Design by Frédéric Guérard | Published by Lucky Duck Games
1-5 Players | 30-60 min
It’s a Wonderful World is a card drafting, empire building game where you compete against your opponents to build a faster, better utopian society. Pursue construction, become a military juggernaut, big business, science or any combination to build harmony and success within your empire.
The game is played over 4 rounds built around 3 phases each (drafting, planning and production). Each player begins the game with 7 development cards. Players then proceed to draft one card and pass the rest on to the next player. This continues until there are no cards left.
The development cards represent the foundations of your empire – buildings, objects and ideas – that allow players to receive resources (colored cubes) necessary to build. Once built, the cards can provide victory points, end game bonuses or even provide additional resources after or even during the current round. You’re also allowed to “recycle” any cards receiving an instant resource bump to use toward completing any development.
During the planning phase, players must decide which development cards they’re going to pursue and which ones they’ll recycle. These decisions are essential for success. Unbuilt development cards harbor no penalties, but expanding your building tableau too fast can cause a civilization to crumble under its own weight. The planning phase essentially consists of two choices: commit to building a development card or “recycle” your development card, gain the specific resource and directly apply it to a current card. Each development card requires a different combination of resources to complete. Once completed, the card becomes part of your empire and can begin to produce resources for the future. Players may choose to place their resource cubes directly on their civilization card. When five are collected on your card you can trade them in for Krystallium which can be used as a wild resource or as needed to fulfill certain development cards.
The production phase follows. Resources are gained based on the value produced by your civilization card as well as any development cards you’ve completed. This is where you get to test the wheels on your engine as your production here really translates to victory. Once these resources are placed on a development card they may not be moved. There are additional bonuses to producing the most resources in a category which will earn you victory point chits that can also be used to meet a cards construction cost.
After four rounds all players tally their victory points from completed development cards including any multipliers and bonuses. The player with the highest total of victory points wins the game.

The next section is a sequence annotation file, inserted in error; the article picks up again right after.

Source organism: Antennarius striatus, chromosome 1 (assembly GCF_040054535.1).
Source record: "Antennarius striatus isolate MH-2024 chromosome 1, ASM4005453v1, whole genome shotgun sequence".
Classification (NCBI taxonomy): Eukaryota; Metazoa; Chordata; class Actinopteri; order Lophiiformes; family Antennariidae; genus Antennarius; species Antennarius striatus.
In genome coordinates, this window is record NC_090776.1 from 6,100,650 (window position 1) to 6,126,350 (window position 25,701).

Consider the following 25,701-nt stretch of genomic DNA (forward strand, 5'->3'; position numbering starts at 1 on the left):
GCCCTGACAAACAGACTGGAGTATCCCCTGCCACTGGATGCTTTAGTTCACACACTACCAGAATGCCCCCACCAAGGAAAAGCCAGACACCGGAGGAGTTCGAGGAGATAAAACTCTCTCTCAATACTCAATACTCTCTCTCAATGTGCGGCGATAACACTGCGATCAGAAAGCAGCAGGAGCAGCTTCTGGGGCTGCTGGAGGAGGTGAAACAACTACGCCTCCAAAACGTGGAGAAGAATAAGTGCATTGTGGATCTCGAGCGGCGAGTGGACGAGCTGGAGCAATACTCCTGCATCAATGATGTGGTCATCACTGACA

It’s a Wonderful World also features an easy to setup and follow solo variation that deviates just enough from the game to keep things fair. In additional to the standard solo setup that game has six additional unique scenarios to keep things interesting.
I absolutely LOVE It’s a Wonderful World. I love how accessible the game is. It’s easy to teach and easy to pickup. At its foundation, it’s a simple game to learn and to play: drafting cards, building developments and earning victory points. However, building a powerful engine requires a little luck and a lot of mental prowess and calculating. It typically took around 2 turns for a newbie to grasp the concept and really start to dig in.
Players play their turns simultaneously so there is essentially no down time throughout the entire game. The only time I experienced any drag was when a player couldn’t quite make up their mind in the drafting phase. The game scales really well from 2-5 players without too much variation in play and the games typically breezed by at around 45 minutes. While there is plenty of room for player interaction during the drafting phase, it’s up to you to engage in hate-drafting or just focus on our own agenda. It does have the potential to turn into a solitary-style experience, but the game works to mitigate that with the rotating card draft phase and awards for gaining the most cubes in a particular area of development.
The biggest highlight for me was how versatile the game is. Both veteran and casual gamers alike had a blast. It felt like everyone ended up asking asking for “just one more game”.
While the artwork, components and overall production quality of It’s a Wonderful World is top-notch, the theme seems a little distant during game play. I’ll have to admit in later games it nearly escaped me completely. The over-the-top artwork depicts everything from pirate ships and cavernous adventures to robot intelligence, time travel and alternate dimensions. For me these wacky scenes were just icing on the cake.
All-in-all I’m a huge fan of engine builders and It’s a Wonderful World doesn’t disappoint. Full of interesting and challenging decisions, I had just as much fun in defeat as victory. While the drafting felt like walking on thin ice at times, I always enjoy trying to overcome any misstep with a swift adjustment in strategy. The game is fairly forgiving, but with a potential playtime of 30 minutes, you’re likely going to have another game started before you can dwell too long on any failures.
What’s Great About It:
• There is plenty of re-playabiltiy
• The games decision making is fun and challenging.
• It’s accessible for new and veteran gamers
What’s Not So Great:
• Luck can lead to laying an egg in a game or two